The problem is that after over forty years of Vampire Psychological Studies (at best) and Vampire Porn (at worst), having stories where the Vampire is an unabashed monster actually feels vaguely refreshing. The Old Vampire was played out in the 1970s, but that's so long ago that modern audiences don't remember that.

Share this post


Link to post
Share on other sites
Quote

Classic vampire books, which are told from the POV of victims/vampire hunters, show them as disgusting monsters who should all be killed.

Monsters? Yes. Disgusting? Ehh, that's really just Dracula and even then he was a sex symbol as early as the 1924 play version.

Polidori's The Vampyre is all about how Ruthven is having sex with every married woman in Europe, leaving them heartbroken. He then climaxes (phrasing) by marrying the protagonist's sister for maximum torture.

Carmilla is also about the hot vampire babe on innocent allusion to lesbianism but not REALLY because that would be wrong but is there if you look. Except, not really.

Varney the Vampire is the first "good" vampire story and it's like the third one ever written.

The vampire as combined with the incubus as the archetypal "Great Supernatural Seducer" has been there since the 19th century.

Edit:

Stoker also was aware of the fact that men and women loved Dracula for the sensuality of it. For those who think Dracula should be repulsive, there's POWERS OF DARKNESS that is basically another version of Dracula written by Stoker. It makes Dracula into proto-fascism ("ethno nationalism" which is the same thing) and world domination. It's also about the sex with Harker having regular hook ups with one of the brides.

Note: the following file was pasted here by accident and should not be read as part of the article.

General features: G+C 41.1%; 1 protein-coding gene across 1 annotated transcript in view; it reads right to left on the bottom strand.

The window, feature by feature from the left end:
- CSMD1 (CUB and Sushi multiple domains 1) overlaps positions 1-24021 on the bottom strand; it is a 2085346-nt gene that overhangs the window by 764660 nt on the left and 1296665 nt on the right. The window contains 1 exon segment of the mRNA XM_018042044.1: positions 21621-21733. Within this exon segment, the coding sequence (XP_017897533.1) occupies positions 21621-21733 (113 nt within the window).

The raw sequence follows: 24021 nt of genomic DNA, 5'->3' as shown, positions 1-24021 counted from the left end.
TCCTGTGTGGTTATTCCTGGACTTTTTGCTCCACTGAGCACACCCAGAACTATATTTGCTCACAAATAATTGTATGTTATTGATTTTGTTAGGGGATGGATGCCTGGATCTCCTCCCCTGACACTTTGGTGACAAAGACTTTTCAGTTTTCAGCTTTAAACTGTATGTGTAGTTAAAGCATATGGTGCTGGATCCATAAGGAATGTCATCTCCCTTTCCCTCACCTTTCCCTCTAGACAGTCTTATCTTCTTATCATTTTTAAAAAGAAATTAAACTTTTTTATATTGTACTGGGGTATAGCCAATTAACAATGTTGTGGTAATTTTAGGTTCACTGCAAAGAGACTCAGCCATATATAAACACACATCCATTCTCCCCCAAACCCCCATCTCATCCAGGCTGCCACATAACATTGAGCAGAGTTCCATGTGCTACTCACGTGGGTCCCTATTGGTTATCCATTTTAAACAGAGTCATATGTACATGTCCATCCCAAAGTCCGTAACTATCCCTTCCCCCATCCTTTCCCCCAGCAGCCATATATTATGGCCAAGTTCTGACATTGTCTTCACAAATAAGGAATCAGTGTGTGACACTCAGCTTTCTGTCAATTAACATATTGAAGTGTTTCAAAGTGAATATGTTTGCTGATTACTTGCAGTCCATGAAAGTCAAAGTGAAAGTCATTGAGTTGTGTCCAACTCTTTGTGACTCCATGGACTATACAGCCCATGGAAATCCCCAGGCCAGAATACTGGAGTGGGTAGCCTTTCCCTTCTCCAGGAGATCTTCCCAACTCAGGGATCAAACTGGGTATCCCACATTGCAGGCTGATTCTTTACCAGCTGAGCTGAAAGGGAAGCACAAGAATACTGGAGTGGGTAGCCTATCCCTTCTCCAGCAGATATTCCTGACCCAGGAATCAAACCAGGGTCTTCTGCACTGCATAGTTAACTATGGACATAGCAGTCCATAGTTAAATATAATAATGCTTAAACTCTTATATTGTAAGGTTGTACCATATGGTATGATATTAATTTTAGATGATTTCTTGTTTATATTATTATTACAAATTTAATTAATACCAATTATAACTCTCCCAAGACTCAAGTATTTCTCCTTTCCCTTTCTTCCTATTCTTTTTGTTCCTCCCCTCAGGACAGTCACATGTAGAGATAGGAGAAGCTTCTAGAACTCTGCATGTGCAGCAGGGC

https://en.wikipedia.org/wiki/Powers_of_Darkness#Differences_between_Dracula_and_Powers_of_Darkness

So Stoker was fully aware that men and women would both want to have sex with his undead creations.

Edited by C.T. Phipps

Share this post


Link to post
Share on other sites
On 11/2/2020 at 7:37 AM, Inkdaub said:

That's why Dracula is so great as he can pull off both to a certain extent.  I had a co-worker who hated the Anne Rice vampires and insisted vampires be 'loathsome'.

But they are loathsome. Seductiveness does not mitigate evil, quite the contrary. If someone is a supernaturally dangerous powerful killer (or rather transformer to a fate worse than death) it doesn't matter that s/he is also an immortal seductively glamourous sexy "rock star". There is simply no way the latter characterization could "balance" the former or somehow make it morally acceptable. This is different from the attraction of pirates or rebels because they often have a just cause, at least to some extent. Despite the ingeniosity of Rice or the woman who wrote the stuff "True Blood" was based on this is an extremely implausible case to make for vampires. Furthermore, to keep it exciting, all these books/movies/series also have obviously evil vampires, so the repulsion humans have is completely justified (because if something is so bloody dangerous and powerful as vampires usually are, one simply needs to err on the side of caution). The best one can do plausibly, I think, is to evoke a certain pity like with a rueful but madly driven serial rapist/killer who cannot master his impulse.

Share this post


Link to post
Share on other sites
On 11/2/2020 at 1:06 AM, Teng Ai Hui said:

I think Salem's Lot suffers in that King intended the vampire info to be a shocking reveal.  Yet, this is usually spoiled by the cover art and/or the back cover description.  Also, the defeat of the vampire is very quick and anticlimactic.

That one is dealing with some kind of vampire is also rather obvious from the actual cases of the vampire's victims, isn't it? While it goes with a certain tradition, to me it seems often very difficult to find a balance between the superpowers of vampires on the one hand and the options of quick and easy defeat. Because daylight or garlic are too easy, some authors simply skip them and they become even more ridiculosuly powerful than before.